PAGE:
If you don’t expect the second driest state in the country to have some of the best rivers for whitewater rafting, then Utah will surprise you. Although part of Utah is desert, the state is also home to mountains with incredible snowpacks. When the snow melts, it feeds some impressive canyon rivers. Utah has whitewater rafting for all ages and abilities. Whether you want a family-friendly mild ride or a wild adventure down a secluded river, Utah can deliver.
Read on for our list of Utah’s 10 best rivers for whitewater rafting.
How Are Rivers Rated For Rafting?
The standard river level ranking system goes from one to six.
- Class I: Easy
- Class II: Novice
- Class III: Beginner to Intermediate
- Class IV: Advanced
- Class V: Expert
- Class IV: Extreme (Can be deadly, not recommended)
Utah’s Colorado River is the most popular river for whitewater rafting. From wild rides to milder kid-friendly rafting trips, the Colorado River has it all. There are four main rafting sections along the river with different skill levels and recommended ages.
West Water Canyon
Only for experienced rafters, this 17-mile section of the Colorado River includes Class IV rapids. The river takes rafters through winding canyons with uniquely colored black rock cliffs and red sandstone walls.
Offering Class IV and some Class V rapids, the Grand Canyon offers whitewater rafting trips that can take a few days or up to 17 days. The Upper Grand Canyon stretches for 87 miles and offers 19 major rapids. While the Lower Grand Canyon has some of the most famous rapids in the world including Crystal and Lava Falls. This section requires rafters to hike into the canyon and a helicopter takes rafters out when the trip is done.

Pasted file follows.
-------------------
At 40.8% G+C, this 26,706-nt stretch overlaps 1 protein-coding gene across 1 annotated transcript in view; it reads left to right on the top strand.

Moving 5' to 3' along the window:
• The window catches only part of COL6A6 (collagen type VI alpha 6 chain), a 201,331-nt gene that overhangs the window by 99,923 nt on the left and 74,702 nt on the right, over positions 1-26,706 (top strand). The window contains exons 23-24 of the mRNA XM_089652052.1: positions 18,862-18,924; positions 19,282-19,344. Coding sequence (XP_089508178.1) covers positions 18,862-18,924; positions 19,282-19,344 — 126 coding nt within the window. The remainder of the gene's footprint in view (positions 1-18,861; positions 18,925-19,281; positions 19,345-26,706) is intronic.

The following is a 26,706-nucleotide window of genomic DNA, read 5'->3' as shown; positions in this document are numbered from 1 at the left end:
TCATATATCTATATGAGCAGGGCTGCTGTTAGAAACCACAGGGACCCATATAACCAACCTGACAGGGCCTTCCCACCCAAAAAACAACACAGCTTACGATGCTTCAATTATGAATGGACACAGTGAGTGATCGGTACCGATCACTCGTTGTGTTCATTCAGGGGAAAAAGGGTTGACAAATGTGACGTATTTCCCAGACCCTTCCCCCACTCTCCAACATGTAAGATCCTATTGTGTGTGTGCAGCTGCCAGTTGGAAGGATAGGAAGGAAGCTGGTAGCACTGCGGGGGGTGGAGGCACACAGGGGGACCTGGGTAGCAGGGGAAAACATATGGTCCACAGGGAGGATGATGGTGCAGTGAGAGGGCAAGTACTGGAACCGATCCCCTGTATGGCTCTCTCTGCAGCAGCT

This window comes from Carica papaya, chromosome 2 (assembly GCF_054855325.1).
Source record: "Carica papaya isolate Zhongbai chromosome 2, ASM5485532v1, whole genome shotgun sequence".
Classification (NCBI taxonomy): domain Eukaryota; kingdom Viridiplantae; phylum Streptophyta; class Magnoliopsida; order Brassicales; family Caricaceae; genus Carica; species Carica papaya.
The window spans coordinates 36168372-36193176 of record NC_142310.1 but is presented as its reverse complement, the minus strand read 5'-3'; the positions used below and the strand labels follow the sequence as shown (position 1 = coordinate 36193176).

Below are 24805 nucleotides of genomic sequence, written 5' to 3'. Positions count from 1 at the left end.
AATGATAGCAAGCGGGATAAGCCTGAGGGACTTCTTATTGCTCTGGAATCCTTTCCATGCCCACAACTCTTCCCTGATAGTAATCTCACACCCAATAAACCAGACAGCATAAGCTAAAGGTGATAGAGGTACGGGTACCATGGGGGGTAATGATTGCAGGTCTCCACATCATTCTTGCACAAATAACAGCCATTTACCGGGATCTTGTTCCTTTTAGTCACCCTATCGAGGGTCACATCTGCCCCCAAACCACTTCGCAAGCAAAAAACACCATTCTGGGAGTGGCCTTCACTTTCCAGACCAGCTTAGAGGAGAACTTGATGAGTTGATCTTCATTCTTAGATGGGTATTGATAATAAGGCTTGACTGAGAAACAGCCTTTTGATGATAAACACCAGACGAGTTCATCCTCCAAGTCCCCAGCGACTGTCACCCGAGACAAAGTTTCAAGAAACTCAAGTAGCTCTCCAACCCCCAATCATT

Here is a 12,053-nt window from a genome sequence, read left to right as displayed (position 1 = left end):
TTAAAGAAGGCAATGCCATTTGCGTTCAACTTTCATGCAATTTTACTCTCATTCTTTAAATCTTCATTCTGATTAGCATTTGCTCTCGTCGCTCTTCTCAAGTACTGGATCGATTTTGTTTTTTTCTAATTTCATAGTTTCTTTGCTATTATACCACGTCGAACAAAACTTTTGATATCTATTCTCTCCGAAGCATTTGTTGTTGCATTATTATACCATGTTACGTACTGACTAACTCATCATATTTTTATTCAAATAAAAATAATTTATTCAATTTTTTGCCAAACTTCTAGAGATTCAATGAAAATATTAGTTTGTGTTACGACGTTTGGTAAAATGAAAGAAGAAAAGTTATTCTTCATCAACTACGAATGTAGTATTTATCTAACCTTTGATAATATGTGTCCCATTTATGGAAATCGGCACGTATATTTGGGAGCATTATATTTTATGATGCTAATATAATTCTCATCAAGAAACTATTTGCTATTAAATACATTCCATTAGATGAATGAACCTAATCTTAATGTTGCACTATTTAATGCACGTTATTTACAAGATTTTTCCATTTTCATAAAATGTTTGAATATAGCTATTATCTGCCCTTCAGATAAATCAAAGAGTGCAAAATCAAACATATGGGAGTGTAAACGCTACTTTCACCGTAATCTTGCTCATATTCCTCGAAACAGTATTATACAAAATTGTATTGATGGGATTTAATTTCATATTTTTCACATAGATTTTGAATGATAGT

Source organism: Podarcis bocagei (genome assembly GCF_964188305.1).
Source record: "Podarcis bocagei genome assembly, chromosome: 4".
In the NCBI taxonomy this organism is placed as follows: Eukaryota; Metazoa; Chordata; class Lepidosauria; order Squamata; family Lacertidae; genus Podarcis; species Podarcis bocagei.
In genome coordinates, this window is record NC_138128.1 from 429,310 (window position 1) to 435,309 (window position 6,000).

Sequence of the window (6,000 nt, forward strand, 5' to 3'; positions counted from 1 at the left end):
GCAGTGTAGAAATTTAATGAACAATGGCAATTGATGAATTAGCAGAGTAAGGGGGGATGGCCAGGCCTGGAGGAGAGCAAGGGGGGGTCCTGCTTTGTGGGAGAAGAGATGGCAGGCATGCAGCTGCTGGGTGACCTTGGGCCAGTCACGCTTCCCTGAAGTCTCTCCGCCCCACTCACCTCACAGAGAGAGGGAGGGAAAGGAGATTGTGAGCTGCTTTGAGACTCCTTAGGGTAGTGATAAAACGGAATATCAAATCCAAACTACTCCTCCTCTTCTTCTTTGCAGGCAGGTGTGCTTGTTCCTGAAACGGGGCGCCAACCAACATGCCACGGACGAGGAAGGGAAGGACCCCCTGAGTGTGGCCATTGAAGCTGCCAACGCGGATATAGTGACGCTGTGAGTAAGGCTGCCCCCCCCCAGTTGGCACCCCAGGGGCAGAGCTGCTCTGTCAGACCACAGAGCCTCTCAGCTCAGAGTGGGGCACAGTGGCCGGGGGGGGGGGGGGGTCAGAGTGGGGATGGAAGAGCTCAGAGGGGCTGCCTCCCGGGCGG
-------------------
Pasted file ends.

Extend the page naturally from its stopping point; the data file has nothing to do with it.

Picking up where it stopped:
This stretch of the Colorado River begins peacefully, but when the Green River and the Colorado River combine, things can get wild with Class III and Class IV rapids and even a few Class V levels during high water levels in the spring. Besides the thrill of rafting, when you go down this stretch of the river, you are lucky enough to get to witness 300 million years of rock history in one glance. The river has cut deep cliffs into the rock and left millions of years of rocks completely exposed.
This stretch of river is ideal for families with children. Fisher Towers offers Class I to Class II rapids, meaning it’s suitable for everyone. The river is wide here and warm in the summer, perfect for taking a swim to cool off in the hot Utah sun.
A popular choice for whitewater rafting, the Green River runs from Flaming Gorge National Recreation Area to Dinosaur National Monument, finally meeting up with the Colorado River in the southeast part of the state. Some of the stretches that can be rafted include the following.
Gates of Lodor
The Lodore Canyon offers Class II to III rapids snaking through the Green River that cuts through a narrow canyon of stunning billion-year-old quartzite.
You can only reach the take-off point for Desolation Canyon by plane. The 85-mile segment includes still waters combined with over 50 class II-III rapids. Wide sandy beaches make it an ideal camping trip as you explore the beauty of the Tavaputs Plateau.
San Juan River